Unexpectedly increased anorexigenic postprandial responses of PYY and GLP-1 to fast ice cream consumption in adult patients with Prader-Willi syndrome

Antonello E. Rigamonti, S. Bini, G. Grugni, F. Agosti, A. De Col, M. Mallone, S. G. Cella, A. Sartorio

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Abstract

Objective: The effect of eating rate on the release of anorexigenic gut peptides in Prader-Willi syndrome (PWS), a neurogenetic disorder clinically characterized by hyperphagia and excessive obesity, has not been investigated so far. Design and Patients: Postprandial PYY and GLP-1 levels to fast (5 min) and slow (30 min) ice cream consumption were measured in PWS adult patients and age-matched patients with simple obesity and normal-weighted subjects. Visual analog scales (VASs) were used to evaluate the subjective feelings of hunger and satiety. Results: Fast ice cream consumption stimulated GLP-1 release in normal subjects, a greater increase being observed with slow feeding. Fast or slow feeding did not change circulating levels of GLP-1 in obese patients, while, unexpectedly, fast feeding (but not slow feeding) stimulated GLP-1 release in PWS patients. Plasma PYY concentrations increased in all groups, irrespective of the eating rate. Slow feeding was more effective in stimulating PYY release in normal subjects, while fast feeding was more effective in PWS patients. Slow feeding evoked a lower hunger and higher satiety compared with fast feeding in normal subjects, this finding being not evident in obese patients. Unexpectedly, fast feeding evoked a lower hunger and higher satiety in PWS patients in comparison with slow feeding. Conclusions: Fast feeding leads to higher concentrations of anorexigenic gut peptides and favours satiety in PWS adult patients, this pattern being not evident in age-matched patients with simple obesity, thus suggesting the existence of a different pathophysiological substrate in these two clinical conditions.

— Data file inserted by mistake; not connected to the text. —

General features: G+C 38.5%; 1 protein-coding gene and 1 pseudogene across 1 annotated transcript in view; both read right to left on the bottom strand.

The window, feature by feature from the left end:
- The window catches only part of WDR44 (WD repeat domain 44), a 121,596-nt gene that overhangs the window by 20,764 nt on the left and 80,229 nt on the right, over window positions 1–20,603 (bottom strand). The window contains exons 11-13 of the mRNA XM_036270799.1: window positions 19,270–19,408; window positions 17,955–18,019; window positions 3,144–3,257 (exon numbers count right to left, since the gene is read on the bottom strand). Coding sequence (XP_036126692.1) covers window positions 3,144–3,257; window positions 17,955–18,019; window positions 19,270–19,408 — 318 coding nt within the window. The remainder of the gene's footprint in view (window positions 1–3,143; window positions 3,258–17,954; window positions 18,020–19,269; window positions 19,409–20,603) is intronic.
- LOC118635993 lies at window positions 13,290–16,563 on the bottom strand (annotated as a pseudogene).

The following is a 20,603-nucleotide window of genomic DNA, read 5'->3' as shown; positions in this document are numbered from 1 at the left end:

Original languageEnglish
Pages (from-to)542-550
Number of pages9
JournalClinical Endocrinology
Volume81
Issue number4
DOIs
Publication statusPublished - 2014

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ASJC Scopus subject areas

  • Endocrinology, Diabetes and Metabolism
  • Medicine(all)

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